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Inspiring a love of learning: How to explore learning in everyday life

explore learning

Learning isn’t something that starts in a classroom from the age of five on 1st September. Developing a love of learning, exploring, problem-solving, learning to be resilient all stems from the home from very early life.

As an educator for 12 years, I knew this. Working on my Masters in Education and previously completing an SVQ in Children’s Development, I knew this. But it was only when I became a parent that I ACTUALLY KNEW this.

I’ve worked for Explore Learning since the summer of 2004, supporting children aged between 5 and 14 in their maths and English. Explore Learning’s ethos links engagement and progress – the more the children enjoy their learning, the longer they will attend the centre and the more progress they will make. Plus, on a personal level, I always enjoyed (and felt I learned more) in an environment that was fun and dynamic.

So I have always been aware of the importance of loving learning. But it has only been since becoming a parent and raising two young children that I have realised the importance of developing an openness to learning in different places. Here are my top tips for ‘finding the learning’ in everyday life…

Read to your child and have them read to you (no matter their age!)

Reading is part of our bedtime routine, so even when the four year old ignores my offer of a book during the day in favour of Lego, I know we will read together before bed. I recently realised I was ‘leading’ the reading too much, so now I ask if he would like to read to me. (NB he can’t read yet, he just retells the story, but loves doing it). My eighteen month old’s favourite book was also her brother’s favourite, Dear Zoo by Rod Campbell. Couldn’t even estimate how many times I have uttered the words, “I wrote to the zoo to send me a pet…”

Garden language and arithmetic 

Spring has sprung and I am really enjoying exploring the garden with the children at the moment: we explore the names of plants, make up names for the plants we can’t identify, and count the level in the rain catcher (often quite high as we live in Glasgow!). I love www.muddyfaces.co.uk for learning ideas in the garden too.

explore learning

Baking maths

We’ve been working on number recognition and counting order for my son in preparation for him starting school and combine it with his favourite activity of baking (plus I get to eat the results!) Finding the numbers on the scale, counting the number of ingredients. My childhood favourite Fifteens are a great way to practise this as you need 15 of each ingredient www.bbcgoodfood.com/recipes/fifteens. They are delicious and you can feel righteous eating them knowing that you have ‘found the learning’ in baking.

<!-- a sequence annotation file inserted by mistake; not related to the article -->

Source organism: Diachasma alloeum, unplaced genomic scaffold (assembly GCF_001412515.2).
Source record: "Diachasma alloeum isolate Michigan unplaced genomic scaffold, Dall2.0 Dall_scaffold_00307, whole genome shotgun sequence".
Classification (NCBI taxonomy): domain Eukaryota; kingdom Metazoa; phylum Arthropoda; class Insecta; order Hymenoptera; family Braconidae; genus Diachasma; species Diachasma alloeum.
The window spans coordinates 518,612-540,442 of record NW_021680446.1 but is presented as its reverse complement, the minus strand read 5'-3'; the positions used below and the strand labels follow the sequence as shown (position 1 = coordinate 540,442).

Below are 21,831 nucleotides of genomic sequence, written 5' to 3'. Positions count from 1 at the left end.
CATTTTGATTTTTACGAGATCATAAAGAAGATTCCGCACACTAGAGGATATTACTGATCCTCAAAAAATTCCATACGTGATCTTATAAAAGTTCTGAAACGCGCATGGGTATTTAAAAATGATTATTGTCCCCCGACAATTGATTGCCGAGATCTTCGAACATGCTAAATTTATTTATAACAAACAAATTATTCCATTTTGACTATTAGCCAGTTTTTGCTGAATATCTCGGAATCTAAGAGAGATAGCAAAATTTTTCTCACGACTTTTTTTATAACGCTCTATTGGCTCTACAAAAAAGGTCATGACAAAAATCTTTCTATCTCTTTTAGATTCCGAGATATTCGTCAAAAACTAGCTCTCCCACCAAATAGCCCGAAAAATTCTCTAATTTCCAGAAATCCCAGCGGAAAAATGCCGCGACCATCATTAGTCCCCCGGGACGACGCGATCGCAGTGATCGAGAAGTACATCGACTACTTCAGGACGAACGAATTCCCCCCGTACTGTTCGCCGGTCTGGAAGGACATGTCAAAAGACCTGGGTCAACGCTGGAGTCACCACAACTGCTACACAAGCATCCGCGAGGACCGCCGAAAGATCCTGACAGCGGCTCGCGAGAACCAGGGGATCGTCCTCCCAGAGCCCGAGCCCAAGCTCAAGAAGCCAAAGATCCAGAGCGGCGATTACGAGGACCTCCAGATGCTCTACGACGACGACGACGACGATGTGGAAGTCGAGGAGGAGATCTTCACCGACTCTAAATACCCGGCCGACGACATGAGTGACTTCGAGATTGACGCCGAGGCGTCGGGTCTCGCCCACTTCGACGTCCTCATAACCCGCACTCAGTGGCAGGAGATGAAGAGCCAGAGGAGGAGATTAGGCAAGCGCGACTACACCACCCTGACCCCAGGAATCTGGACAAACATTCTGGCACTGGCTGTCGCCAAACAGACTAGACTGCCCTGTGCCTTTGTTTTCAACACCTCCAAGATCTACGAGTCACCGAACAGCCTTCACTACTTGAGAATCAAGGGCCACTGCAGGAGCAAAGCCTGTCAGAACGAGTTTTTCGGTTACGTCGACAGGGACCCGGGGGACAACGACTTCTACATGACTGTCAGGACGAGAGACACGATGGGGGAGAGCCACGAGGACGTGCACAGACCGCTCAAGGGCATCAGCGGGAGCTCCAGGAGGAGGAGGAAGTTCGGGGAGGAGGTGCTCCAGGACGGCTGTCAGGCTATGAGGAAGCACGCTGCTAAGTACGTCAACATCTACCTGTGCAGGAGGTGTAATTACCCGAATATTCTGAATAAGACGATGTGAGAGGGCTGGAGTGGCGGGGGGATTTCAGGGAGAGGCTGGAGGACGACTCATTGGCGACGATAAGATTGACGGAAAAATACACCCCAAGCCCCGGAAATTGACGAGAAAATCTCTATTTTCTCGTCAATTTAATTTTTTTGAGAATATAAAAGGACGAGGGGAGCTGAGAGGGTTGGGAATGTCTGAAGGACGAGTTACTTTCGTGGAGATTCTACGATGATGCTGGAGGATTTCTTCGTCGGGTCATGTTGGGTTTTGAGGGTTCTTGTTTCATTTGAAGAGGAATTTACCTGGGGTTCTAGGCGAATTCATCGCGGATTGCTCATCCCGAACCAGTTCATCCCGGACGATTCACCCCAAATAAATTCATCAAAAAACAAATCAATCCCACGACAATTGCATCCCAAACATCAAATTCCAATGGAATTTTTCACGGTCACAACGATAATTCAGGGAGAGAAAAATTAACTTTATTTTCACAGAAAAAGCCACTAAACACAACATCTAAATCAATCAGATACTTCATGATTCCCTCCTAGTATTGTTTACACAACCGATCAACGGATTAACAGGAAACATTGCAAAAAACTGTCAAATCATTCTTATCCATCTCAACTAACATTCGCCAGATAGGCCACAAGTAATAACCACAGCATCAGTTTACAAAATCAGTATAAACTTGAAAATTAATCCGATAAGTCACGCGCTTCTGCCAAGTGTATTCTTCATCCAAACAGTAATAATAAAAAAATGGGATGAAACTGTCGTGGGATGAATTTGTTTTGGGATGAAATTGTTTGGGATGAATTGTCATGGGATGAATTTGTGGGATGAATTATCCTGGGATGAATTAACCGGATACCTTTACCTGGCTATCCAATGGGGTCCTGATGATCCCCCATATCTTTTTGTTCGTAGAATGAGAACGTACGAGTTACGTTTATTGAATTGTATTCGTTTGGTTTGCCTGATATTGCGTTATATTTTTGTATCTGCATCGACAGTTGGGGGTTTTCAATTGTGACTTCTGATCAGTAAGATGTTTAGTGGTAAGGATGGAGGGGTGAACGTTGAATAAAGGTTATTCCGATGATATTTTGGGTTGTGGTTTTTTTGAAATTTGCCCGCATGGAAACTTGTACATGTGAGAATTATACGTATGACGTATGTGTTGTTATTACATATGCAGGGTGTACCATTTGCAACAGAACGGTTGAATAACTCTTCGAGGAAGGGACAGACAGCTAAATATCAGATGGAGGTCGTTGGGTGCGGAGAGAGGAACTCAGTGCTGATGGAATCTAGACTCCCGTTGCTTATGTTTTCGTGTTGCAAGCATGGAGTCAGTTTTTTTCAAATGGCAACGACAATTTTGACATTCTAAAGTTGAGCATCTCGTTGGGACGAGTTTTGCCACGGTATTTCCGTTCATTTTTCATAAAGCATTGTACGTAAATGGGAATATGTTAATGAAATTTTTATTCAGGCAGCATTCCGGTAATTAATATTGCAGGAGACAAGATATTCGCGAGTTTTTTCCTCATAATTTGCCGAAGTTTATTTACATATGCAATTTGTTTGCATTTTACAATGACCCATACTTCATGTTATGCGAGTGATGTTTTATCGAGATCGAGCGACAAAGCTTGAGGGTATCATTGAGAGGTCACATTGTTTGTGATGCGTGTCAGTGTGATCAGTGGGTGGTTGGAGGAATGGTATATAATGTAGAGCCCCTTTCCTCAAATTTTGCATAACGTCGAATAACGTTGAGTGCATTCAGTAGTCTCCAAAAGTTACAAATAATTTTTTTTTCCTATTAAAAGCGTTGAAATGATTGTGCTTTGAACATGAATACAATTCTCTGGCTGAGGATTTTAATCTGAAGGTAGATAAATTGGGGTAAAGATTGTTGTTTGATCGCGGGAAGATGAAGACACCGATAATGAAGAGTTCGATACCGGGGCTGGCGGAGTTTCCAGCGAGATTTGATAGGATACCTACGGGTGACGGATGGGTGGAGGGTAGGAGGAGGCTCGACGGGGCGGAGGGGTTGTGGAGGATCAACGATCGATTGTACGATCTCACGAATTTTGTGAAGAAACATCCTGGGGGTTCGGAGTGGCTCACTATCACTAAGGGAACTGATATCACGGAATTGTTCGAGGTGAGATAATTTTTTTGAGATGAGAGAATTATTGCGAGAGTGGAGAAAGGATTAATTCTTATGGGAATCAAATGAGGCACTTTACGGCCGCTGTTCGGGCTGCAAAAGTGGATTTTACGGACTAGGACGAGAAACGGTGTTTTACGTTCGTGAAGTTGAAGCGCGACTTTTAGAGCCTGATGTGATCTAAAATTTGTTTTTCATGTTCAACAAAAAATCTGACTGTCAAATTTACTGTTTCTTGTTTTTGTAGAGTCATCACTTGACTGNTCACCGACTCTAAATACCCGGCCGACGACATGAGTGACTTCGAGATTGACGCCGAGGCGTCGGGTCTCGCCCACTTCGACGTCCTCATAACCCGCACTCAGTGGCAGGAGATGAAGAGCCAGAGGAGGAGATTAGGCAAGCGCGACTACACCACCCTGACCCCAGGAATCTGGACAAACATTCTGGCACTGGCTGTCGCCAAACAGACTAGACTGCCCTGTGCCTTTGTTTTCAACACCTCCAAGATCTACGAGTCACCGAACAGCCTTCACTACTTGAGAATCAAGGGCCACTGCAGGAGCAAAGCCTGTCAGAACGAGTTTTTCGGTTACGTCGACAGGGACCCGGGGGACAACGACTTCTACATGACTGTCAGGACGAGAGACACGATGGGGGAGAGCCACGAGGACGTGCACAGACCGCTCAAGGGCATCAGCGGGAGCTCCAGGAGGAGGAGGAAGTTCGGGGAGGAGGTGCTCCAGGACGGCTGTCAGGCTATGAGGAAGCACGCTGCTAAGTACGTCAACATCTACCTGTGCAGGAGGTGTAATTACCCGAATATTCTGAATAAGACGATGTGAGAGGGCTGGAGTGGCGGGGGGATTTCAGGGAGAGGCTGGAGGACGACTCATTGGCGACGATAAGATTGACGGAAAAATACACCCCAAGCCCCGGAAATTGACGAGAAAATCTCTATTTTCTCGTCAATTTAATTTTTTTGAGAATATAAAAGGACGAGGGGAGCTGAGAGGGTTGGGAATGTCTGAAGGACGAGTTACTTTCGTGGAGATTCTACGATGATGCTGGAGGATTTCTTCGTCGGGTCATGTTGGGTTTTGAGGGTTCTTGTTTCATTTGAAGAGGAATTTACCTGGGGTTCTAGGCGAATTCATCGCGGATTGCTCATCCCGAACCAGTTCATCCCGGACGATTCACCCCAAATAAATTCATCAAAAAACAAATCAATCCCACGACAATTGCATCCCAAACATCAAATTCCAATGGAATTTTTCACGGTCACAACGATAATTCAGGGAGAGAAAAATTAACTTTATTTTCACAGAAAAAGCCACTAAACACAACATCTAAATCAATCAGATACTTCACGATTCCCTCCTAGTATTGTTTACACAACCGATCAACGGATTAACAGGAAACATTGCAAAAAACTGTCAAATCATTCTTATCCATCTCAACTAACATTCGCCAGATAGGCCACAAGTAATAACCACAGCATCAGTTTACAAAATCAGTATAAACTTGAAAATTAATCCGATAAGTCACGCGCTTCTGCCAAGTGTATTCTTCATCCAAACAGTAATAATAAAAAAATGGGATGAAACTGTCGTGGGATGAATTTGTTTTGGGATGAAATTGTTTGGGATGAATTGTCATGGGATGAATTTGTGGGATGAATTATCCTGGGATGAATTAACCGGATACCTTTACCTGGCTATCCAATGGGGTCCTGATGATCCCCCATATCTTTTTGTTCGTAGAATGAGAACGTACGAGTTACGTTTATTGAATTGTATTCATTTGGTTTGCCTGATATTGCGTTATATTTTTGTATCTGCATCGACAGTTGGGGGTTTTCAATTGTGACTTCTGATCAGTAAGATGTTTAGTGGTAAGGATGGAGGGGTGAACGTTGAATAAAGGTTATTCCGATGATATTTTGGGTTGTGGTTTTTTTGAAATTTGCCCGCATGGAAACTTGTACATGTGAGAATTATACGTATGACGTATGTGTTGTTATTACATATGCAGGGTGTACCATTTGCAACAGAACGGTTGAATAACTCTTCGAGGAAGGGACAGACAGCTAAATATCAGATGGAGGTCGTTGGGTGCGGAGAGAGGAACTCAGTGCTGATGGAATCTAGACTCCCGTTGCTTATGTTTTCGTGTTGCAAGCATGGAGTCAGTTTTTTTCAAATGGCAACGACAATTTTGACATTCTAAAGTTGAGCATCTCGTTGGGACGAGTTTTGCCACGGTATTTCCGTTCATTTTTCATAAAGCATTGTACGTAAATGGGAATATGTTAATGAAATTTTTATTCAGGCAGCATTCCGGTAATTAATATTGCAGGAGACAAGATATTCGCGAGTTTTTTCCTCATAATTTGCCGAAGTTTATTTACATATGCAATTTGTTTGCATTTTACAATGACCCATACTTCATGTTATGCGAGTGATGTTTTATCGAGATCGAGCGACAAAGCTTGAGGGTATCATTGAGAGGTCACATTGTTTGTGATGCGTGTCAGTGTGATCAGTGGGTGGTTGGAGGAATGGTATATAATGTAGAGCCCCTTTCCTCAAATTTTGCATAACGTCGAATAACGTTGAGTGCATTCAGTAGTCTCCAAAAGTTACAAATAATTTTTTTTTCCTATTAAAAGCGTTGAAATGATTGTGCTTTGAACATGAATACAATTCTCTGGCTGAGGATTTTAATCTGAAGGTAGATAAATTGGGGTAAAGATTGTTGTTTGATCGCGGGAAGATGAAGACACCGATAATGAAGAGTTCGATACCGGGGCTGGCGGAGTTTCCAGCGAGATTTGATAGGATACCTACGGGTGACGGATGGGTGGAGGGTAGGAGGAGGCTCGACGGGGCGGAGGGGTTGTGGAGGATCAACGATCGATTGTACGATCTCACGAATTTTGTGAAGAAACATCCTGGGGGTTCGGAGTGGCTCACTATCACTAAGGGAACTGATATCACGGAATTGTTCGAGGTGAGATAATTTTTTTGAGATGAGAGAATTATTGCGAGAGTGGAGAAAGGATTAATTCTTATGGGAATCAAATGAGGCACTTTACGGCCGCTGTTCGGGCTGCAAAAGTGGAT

Problem-solving approach

I know from training the amazing staff at Explore Learning that with nearly every query or question they have, they can solve it themselves. It took me a while to realise that I needed to take that approach with my own children. Now when my son can’t complete his Lego vehicle, or my daughter can’t open the pot, I don’t rush in. Rather, I pause and give them a chance to get it by themselves.

If it starts to look like it will end in tears (the kids, not the staff at Explore!), then I will encourage them to rethink their approach, maybe suggest a way of fixing it, but if they manage it by themselves, then I make a HUGE deal about it. ‘You did it! You managed to figure it out – it took a bit of time but you got there.’ Allowing kids to ‘get there’ by themselves is perhaps the strongest gift that teachers, tutors, parents, carers, grandparents can give.

Resilience training

Is it just my family or are playing board games with four year olds more challenging than doing an assault course with your feet bound? Games would either end in joyful exaltations (if he won) or disaster (if, you guessed it…). Family time at the weekend is pretty precious when both parents work so to be honest we stopped suggesting them to avoid the debacle.

But I eventually took the bull by the horns, realising of course that resilience in losing (and resilience in allowing your child to lose!) was actually an important stage in learning. A fellow professional and collaborator, Dr Jennie Pennant from the NRICH Project at the University of Cambridge summed it up best for me when she suggested that we need to change our attitude in learning from ‘I can’t do it!’ to ‘I can’t do it…yet!’

 

About the Author: Lise McCaffery is Curriculum Development Manager at award-winning tuition provider, Explore Learning which has centres across Essex – in Romford, Hornchurch, Southend, Colchester, Chelmsford and Lakeside.  They provide extra tuition in English and maths to children aged five to 14.  For more information or a free trial visit www.explorelearning.co.uk.

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